Wednesday, December 4, 2002

Still Doin' Well, And Antarctica???

Dave’s Great Adventure
Chapter 5, Verse 3
December 4, 2002
Still Doin’ Okay

Well, this “adventure” has suddenly become quite boring, with not much going on, at least as far as the treatment and follow-up of my disease goes. But we’re still plodding along and using our time before I go back to work to see family and friends. But I did have another blood count last week that I’d like to update you on.

But first, in my last letter I reported that my white count was up to over 5,000 and was normal for the first time since we found out that I had leukemia. That prompted a good question from my family in Rock Hill, SC, who asked why my count, at 5,000, was normal, when my count at 5,000, last July after the very first round of chemotherapy, was not normal. The answer is that last July my total count went down from about 65,000 to about 5,000 after the drugs, but the percent of lymphocytes was still about 85%. Now, when my count went UP to 5,000 last week (after the Neupogen injections) the percent of lymphocytes was only about 8% or so. And since all the bad cells are lymphocytes, having a normal lymphocyte count and percentage put me into the definition of being in remission.

Now, a week ago last Monday I had blood drawn again. As expected, my white cell count went down again as the Neupogen effect wore off, this time to 2,100. That’s lower than I had expected, but I guess about what my doc had expected. Now what I don’t know is, that since my neutrophil count dropped so dramatically, but my lymphocyte count remained the same (at 500), the ratio of the lymphocytes to neutrophils and the other cells has now gone back up! Now my lymphocytes are about 23% of my white cells. That’s not normal. So am I in a complete remission now or not? I’ll have to ask my doc next week when I have my bone marrow biopsy.

Speaking of lymphocytes, with the four months of chemotherapy we killed off over 99% of them, dropping their numbers from about 56,000 or more, down to 500! I’m impressed that the chemotherapy could be so specific as to target the lymphocytes accurately enough to do that without also killing off 99% of my red cells, platelets and everything else. And that’s enough technical, medical talk for today!

Hey, I’ve gotten a lot of people asking me the same question: “What, Antarctica? Are you crazy?” Well, I’ve got this great brochure that describes some trips/cruises to Antarctica and I think they sound like a lot of fun. My wife, who doesn’t “do” cold weather very well, remains unconvinced, but I think she’ll go along. Cold is all in your mind. I’ve been reading Sir Ernest Shackleton’s book, “South,” based on his ill-fated voyage to Antarctica in 1914. At one point he notes, in his ship’s log, “Temperature 37 degrees Fahrenheit, pleasantly warm.” My wife does not think that 37 degrees is warm at all! The cruises go to visit penguin rookeries (I guess they’re places where they hatch their young), the old whaling stations in South Georgia, Shackleton’s grave, near the whaling stations, glaciers, ice cliffs and more. And we will get to land on and walk around on Antarctica! I think that sounds neat! How many of you have done that?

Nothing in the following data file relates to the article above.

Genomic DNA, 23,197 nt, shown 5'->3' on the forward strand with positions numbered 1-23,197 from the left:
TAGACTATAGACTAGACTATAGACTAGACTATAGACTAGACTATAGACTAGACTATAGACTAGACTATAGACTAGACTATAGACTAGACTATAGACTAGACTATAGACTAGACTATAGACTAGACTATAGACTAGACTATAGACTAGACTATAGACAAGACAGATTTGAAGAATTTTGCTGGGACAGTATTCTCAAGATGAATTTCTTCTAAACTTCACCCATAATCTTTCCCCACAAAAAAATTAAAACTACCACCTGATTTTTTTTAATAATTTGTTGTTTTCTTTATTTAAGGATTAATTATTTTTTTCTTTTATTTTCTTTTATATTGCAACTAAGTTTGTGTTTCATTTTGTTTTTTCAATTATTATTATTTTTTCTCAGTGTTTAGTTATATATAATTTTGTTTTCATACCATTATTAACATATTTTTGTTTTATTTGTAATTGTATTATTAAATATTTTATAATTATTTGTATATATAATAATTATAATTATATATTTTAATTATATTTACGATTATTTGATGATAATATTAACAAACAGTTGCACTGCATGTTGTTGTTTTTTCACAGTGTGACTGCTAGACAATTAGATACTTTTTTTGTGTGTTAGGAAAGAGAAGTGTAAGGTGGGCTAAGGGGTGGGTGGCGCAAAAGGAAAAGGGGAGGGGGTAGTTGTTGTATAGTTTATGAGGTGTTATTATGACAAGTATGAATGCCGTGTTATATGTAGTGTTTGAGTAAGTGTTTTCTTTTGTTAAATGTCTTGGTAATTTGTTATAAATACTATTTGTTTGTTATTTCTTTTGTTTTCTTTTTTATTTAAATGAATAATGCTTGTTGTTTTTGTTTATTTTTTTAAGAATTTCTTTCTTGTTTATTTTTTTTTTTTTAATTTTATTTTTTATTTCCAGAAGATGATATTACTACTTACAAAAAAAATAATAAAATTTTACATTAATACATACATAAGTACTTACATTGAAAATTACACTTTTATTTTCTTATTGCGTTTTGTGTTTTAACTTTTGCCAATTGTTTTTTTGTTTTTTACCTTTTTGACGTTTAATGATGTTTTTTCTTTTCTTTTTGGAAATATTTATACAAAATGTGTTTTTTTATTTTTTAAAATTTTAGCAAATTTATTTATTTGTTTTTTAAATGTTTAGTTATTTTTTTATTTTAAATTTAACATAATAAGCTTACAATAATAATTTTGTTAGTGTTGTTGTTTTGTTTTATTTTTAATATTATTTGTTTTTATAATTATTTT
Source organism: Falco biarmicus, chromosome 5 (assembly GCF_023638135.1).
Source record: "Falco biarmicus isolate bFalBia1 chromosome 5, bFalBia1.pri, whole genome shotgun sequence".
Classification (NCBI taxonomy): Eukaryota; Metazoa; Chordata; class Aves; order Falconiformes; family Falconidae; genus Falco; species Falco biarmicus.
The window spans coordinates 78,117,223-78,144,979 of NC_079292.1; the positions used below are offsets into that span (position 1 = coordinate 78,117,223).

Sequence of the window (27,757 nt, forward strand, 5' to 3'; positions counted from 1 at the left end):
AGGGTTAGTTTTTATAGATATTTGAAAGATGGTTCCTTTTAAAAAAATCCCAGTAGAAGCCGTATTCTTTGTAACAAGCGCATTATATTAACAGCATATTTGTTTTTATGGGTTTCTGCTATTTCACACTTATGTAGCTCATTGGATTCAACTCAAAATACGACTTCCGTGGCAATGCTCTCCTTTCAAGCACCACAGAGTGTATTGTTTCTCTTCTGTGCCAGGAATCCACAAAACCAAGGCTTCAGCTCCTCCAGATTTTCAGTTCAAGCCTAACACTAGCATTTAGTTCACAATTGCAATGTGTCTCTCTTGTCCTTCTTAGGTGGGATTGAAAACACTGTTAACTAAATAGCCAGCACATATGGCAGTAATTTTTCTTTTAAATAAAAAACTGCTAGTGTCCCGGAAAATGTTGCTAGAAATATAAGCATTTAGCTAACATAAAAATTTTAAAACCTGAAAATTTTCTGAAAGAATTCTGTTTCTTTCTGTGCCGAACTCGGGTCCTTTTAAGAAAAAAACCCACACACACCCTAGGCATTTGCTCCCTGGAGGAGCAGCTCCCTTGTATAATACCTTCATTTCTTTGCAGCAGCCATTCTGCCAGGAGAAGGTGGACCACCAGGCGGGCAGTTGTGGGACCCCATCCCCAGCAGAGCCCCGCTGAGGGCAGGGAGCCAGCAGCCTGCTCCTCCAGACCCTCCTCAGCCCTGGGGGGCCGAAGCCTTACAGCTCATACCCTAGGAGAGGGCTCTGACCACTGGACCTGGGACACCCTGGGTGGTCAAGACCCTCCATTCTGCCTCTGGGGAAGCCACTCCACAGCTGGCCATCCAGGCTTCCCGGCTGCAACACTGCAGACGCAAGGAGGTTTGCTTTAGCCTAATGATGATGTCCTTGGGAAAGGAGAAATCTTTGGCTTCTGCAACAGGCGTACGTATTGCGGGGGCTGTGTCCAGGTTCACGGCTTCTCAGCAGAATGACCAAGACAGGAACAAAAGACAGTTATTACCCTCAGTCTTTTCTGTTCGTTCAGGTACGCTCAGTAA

Over the last week Kathy and I were able to travel to Oklahoma and Texas, taking our first driving trip in quite a while. In Oklahoma we visited and had Thanksgiving dinner with Kathy’s folks and youngest sister. Then we headed south to visit our daughter Jen, her family and our younger son, Jeremy and his girlfriend. We were able to see my younger sister Deb and her family as well, as they were visiting in town from California just for Thanksgiving Day. They came for the Dallas football game, which Dallas actually won! After a couple of days in the Dallas area with the grandkids (have I ever told you that they are sooo cute!) we headed back north again to see Kathy’s folks again before returning home. While in Oklahoma we picked up a couple of things from her folks. They are moving to a retirement home soon and are downsizing all the things they have collected in their home over the last 35 years so we brought home a cedar chest Kathy’s granddad made in 1938. We also brought back a picture Kathy’s dad had gotten from a prisoner/artist who painted it while in the prison in Anthony, Texas, where Kathy’s dad worked for many years while with the Federal Bureau of Prisons.

This weekend we’ll have some houseguests. Our elder son is coming for a short visit and is bringing along his girlfriend. That’s going to be fun. Jon’s girlfriend, Natalie, has never been to Colorado so we’re going to try to give her a real Rocky Mountain experience. The mountains beckon....

I think that’s all that might be of some interest to you. I’ll be back with another update next week after the bone marrow biopsy and yet another blood count to let you know how I’m doing and what our short term plans are. Until then, this adventure just keeps plodding along.